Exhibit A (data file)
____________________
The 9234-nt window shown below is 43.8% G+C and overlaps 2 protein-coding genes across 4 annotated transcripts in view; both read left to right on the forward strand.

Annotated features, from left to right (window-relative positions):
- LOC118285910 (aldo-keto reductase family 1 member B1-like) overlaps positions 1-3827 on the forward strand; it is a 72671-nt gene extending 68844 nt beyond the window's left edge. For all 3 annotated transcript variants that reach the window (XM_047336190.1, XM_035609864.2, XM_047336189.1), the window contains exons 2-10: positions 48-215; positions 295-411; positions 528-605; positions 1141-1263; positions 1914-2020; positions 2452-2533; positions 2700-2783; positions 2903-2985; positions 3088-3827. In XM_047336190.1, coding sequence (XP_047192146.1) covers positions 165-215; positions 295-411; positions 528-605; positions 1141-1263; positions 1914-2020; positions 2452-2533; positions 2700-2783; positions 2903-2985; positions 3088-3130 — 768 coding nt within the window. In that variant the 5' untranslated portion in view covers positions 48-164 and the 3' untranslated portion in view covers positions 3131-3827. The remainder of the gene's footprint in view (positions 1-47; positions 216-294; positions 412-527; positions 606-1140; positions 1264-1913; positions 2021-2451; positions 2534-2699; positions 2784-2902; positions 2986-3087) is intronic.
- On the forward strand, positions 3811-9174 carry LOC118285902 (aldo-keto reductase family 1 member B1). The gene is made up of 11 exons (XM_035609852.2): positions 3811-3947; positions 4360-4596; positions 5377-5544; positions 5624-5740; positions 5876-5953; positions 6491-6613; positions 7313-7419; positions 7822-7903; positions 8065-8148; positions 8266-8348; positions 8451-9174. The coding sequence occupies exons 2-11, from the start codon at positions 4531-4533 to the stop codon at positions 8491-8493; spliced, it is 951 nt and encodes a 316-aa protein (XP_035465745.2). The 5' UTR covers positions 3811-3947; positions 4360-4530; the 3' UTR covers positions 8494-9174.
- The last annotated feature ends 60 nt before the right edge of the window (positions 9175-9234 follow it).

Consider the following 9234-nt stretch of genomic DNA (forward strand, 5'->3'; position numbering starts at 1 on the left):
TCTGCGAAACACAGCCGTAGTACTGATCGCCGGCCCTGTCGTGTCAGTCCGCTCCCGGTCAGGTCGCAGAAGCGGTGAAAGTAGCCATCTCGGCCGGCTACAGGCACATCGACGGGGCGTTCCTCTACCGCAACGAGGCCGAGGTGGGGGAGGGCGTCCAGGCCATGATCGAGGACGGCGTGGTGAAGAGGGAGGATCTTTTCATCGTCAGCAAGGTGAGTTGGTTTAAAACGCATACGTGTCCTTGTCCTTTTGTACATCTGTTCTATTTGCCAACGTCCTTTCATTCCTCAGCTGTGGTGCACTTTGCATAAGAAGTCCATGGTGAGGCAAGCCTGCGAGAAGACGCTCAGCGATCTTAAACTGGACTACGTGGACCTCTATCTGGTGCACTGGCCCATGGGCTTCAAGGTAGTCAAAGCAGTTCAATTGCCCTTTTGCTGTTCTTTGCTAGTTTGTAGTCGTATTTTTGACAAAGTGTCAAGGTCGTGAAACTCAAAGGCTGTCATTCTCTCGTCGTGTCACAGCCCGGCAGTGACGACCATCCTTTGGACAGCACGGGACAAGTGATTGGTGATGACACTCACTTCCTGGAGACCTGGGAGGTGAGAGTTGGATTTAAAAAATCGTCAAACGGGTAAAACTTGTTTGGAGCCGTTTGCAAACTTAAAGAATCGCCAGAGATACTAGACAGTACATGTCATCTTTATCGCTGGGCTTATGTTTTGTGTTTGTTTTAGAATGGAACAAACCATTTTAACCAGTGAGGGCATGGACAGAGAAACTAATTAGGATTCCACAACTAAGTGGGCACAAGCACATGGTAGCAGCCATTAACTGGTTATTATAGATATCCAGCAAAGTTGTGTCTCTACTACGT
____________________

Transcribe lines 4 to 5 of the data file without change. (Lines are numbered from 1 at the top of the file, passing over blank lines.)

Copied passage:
- On the forward strand, positions 3811-9174 carry LOC118285902 (aldo-keto reductase family 1 member B1). The gene is made up of 11 exons (XM_035609852.2): positions 3811-3947; positions 4360-4596; positions 5377-5544; positions 5624-5740; positions 5876-5953; positions 6491-6613; positions 7313-7419; positions 7822-7903; positions 8065-8148; positions 8266-8348; positions 8451-9174. The coding sequence occupies exons 2-11, from the start codon at positions 4531-4533 to the stop codon at positions 8491-8493; spliced, it is 951 nt and encodes a 316-aa protein (XP_035465745.2). The 5' UTR covers positions 3811-3947; positions 4360-4530; the 3' UTR covers positions 8494-9174.
- The last annotated feature ends 60 nt before the right edge of the window (positions 9175-9234 follow it).